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5 Expectations of Web Magazine Consumers

Web magazine consumers like to read their magazines like they read their news – online.

Users are becoming more accustomed to viewing magazine content in the form of web magazines. Web editions are built like web pages, so they can be displayed on any mobile or desktop device, and users are as familiar with the interface as they are with a web browser, which is making adoption even more rapid than tablet editions.

At Mequoda, we currently operate more than a dozen membership marketing systems in partnership with some of the country’s leading content brands including Harvard University, Hearst Magazines and Yankee Publishing.

Developing and marketing web magazines are two of the many duties we perform on behalf of our publishing partners when building and growing their premium membership websites. We also maintain a robust independent research operation that identifies and documents membership marketing best practices being implemented at mentor organizations that include more than 100 of America’s top content producers.

If you’re considering building a web edition, it’s good to know what the most critical web magazine features are for those who are subscribing. Moreover, if you haven’t built a web magazine with a library archive yet, read up on the many benefits.

Consumers are telling us loud and clear what they want—are you listening? How much would you pay for that information? Download a copy of our 2018 Mequoda Magazine Consumer Study for FREE instead, to find out how you can improve your digital magazine rapport with subscribers.

Five expectations of web magazine consumers on premium membership websites

1. The same content from the print magazine is available (maybe more).

This feature is a given, right? Not so, because we’ve seen many publishers leave out the smaller editorial pieces and clips from their print magazines in their web editions within their premium membership websites. Try attaching these smaller snippets, formatted to stand out, at the bottom of the same articles they’re paired with in your print magazine. Users expect to see the full edition and more, in digital.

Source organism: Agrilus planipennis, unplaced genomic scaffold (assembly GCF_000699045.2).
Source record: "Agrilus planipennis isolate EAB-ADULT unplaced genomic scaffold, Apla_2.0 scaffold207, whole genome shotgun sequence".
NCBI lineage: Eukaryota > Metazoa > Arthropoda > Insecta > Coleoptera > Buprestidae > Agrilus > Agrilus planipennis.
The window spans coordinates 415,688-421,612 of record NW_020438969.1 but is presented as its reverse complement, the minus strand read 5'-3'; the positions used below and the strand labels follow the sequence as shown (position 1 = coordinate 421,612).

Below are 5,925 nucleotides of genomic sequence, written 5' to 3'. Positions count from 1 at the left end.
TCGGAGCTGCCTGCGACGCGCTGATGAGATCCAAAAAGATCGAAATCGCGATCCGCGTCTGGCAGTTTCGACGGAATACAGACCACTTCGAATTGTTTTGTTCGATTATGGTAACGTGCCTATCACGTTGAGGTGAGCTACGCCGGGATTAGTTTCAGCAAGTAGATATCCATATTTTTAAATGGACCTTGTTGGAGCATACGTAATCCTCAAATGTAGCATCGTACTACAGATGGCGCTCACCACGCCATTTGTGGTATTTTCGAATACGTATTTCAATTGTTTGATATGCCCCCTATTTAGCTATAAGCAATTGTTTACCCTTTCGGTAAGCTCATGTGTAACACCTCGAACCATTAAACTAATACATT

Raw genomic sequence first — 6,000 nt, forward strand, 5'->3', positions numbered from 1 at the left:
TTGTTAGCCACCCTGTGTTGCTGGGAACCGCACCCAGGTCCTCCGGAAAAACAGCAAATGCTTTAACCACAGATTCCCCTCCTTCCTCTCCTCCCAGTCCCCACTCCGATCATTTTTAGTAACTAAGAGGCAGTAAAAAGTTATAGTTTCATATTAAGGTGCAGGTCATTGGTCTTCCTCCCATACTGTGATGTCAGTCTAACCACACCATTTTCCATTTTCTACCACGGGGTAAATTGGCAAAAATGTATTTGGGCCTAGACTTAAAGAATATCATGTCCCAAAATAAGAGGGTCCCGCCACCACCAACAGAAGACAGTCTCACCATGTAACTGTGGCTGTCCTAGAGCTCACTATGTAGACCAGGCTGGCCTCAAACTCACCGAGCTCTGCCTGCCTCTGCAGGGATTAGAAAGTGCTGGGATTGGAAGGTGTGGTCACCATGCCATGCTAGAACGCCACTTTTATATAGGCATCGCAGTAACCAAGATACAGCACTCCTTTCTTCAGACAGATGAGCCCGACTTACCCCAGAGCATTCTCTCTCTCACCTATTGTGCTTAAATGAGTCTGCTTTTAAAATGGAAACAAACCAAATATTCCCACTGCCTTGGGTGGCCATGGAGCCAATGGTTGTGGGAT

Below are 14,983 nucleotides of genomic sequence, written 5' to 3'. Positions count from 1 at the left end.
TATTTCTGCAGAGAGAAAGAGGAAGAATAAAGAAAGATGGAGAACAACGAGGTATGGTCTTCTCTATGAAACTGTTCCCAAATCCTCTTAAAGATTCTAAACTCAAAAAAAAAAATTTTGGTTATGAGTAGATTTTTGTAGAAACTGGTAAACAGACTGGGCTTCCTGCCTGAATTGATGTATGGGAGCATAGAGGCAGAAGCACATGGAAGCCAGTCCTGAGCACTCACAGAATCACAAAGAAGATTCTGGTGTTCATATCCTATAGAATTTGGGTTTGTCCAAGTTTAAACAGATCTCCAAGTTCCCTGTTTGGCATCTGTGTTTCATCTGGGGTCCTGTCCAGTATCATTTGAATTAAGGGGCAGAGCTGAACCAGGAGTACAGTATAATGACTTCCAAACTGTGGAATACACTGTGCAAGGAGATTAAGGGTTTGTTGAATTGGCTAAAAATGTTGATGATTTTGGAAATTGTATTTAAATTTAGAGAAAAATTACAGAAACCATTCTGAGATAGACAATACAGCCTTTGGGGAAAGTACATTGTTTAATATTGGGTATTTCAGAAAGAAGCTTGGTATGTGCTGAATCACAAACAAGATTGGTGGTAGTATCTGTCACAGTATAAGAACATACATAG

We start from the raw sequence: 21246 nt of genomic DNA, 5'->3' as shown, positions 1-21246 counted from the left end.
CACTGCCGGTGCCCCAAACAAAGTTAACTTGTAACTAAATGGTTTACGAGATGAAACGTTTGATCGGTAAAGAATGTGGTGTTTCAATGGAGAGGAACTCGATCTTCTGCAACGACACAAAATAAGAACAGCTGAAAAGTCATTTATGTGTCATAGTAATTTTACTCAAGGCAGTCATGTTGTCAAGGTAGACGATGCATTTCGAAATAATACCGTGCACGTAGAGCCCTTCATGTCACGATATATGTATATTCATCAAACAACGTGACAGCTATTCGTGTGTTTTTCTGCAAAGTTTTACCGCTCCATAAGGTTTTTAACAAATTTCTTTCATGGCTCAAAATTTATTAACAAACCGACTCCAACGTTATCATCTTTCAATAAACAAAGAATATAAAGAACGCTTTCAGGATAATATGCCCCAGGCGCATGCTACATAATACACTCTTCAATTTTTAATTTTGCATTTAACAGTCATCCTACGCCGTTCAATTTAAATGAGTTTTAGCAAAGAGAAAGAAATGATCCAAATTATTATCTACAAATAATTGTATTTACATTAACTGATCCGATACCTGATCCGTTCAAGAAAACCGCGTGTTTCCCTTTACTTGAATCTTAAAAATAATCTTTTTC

It’s readable and conforms to any device.

This is the number one request of users who consume digital magazines. Those who dislike tablet magazines have a distaste because they are tired of having to learn and re-learn different interfaces between every magazine to which they subscribe. When they want to read an article, they want to scroll to read as they can online, while many publishers force readers to pinch and zoom a PDF or flip pages like print. Take advantage of the features of web magazines, like scrollable text, and your readers will thank you.

It can be shared, saved, and bookmarked.

The user understands non-subscribers can’t read premium content, but they want to be able to share it anyway. They also want to be able to save and bookmark content to come back to later, which is a built-in feature in any internet browser they’ll use to view the web edition.

Archives are available to view older issues.

If your magazine has been in business for ten to twenty years or longer, then you have a mighty back-issue archive still to digitize, but it will become your most significant resource of new content and passive income. Offering this archive of older issues is not only a bonus for your readers, but is also a huge selling point for upselling print subscribers to premium digital members.